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This article is part of our Conference Coverage: RSAC 2018: Special conference coverage

SSH announces new key and certificate management service

A new key and certificate management service is now offered by SSH, which teamed up with AppViewX to provide a way to administer cryptographic keys and digital certificates.

SAN FRANCISCO -- Organizations challenged with managing SSH login credentials, as well as digital certificates...

related to the hosts they connect to, now have another choice for key and certificate management.

At the 2018 RSA Conference this week, SSH Communications Security, an encryption and access control company based in Helsinki, joined forces with AppViewX Inc., a management, automation and orchestration platform vendor headquartered in Seattle, to roll out a service for managing SSH login keys. These keys are used to access organizational systems and digital certificates that authenticate access to websites and applications.

Especially important for the many organizations that use the Secure Shell program to securely connect to and control remote systems, key management for SSH has long been complicated by the ease of creating secure channels, coupled with the tendency of the credentials used for those channels to persist over long periods of time.

The new offering combines the SSH key management service already provided by SSH's Universal SSH Key Manager with AppViewX CERT+, which provides management services for digital certificates across an organization's networks, including automated discovery, expiry alerting, renewal, provisioning and certificate revocation.

CERT+ is a cross-certificate authority certificate management product, said Joe Scaff, vice president of U.S. operations and customer services at SSH. He added that SSH discovered current and potential customers are seeking tools for both key and certificate management from a single vendor.

"In many ways, the management of those two things are different; they're not managed exactly the same. In SSH, key management is primarily around login access, and certificate management is around access to applications, websites and other resources," Scaff said. "We have seen with our customers that many of them see both certificate management and SSH key management as being managed in the same way. And we are embracing that in this partnership with AppViewX, because it's allowing us to talk to our customers broadly about key management in general," instead of just being limited to talking about SSH key management.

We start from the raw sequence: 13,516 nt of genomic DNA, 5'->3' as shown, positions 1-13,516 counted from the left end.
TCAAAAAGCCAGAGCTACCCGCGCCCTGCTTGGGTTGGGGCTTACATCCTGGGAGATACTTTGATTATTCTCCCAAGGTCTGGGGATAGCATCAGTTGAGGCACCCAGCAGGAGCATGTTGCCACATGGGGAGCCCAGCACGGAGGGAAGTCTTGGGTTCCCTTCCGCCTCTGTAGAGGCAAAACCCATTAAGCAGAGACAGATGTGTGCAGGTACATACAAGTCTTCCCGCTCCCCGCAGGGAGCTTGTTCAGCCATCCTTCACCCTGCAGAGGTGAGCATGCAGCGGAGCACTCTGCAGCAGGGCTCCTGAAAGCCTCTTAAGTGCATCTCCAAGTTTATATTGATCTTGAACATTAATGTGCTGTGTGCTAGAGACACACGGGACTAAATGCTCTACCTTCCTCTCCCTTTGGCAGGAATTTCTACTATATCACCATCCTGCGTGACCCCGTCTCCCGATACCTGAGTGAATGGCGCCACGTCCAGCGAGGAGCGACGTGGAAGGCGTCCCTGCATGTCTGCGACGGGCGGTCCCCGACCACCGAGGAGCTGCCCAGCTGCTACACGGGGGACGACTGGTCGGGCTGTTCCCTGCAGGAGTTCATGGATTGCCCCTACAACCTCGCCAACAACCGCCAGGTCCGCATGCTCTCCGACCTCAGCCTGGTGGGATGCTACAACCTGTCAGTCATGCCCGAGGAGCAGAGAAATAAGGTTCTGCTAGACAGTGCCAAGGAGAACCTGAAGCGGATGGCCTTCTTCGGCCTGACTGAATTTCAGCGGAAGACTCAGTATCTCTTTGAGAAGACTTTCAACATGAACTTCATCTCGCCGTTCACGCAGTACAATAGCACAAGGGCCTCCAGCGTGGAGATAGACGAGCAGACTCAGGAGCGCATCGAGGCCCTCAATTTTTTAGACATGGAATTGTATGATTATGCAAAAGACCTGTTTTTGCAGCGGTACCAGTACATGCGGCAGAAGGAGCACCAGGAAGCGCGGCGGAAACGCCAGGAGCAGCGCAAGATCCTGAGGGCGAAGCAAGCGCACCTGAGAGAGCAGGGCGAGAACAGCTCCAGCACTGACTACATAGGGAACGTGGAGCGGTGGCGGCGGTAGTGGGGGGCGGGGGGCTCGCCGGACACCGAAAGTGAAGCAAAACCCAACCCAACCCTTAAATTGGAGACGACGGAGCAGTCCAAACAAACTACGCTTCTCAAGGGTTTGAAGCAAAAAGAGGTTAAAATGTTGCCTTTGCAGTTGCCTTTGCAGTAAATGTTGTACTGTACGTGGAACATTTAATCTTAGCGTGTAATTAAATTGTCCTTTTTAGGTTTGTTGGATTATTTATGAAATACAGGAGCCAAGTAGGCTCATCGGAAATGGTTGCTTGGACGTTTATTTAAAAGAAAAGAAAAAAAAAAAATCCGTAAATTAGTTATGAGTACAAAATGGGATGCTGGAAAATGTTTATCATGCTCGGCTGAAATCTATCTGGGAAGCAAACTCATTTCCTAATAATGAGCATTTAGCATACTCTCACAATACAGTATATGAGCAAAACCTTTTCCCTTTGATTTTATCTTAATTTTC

Craig Riddell, senior solutions architect for SSH, said the company aimed to go outside the standard approach to key and certificate management in order to "solve a use case for our customers that are either growing in a public cloud or a private cloud, where a traditional SSH key cannot be tied to an individual identity."

"One of the things we've been asking ourselves is how can we confirm that who's logging in to our cloud resources is actually who they say they are," Riddell said. He added that SSH is taking a two-step approach, starting with issuing a certificate from the new key and certificate management platform for any devices being used for access; that certificate then goes into an inventory control system. The second step occurs as SSH's PrivX on-demand access manager sends queries to the inventory control system when the device attempts to authenticate in order to ascertain that the device is a company-approved client, after which the authentication process can proceed.

"Our PrivX platform is just-in-time or ephemeral-based certificate access, so a certificate is literally provisioned every time somebody tries to authenticate," Riddell said. "So, if I authenticate for 30 seconds and then terminate my connection, that certificate is destroyed. And when I go back through authentication again, a new certificate will be provisioned and I'll use that for access to the endpoint."

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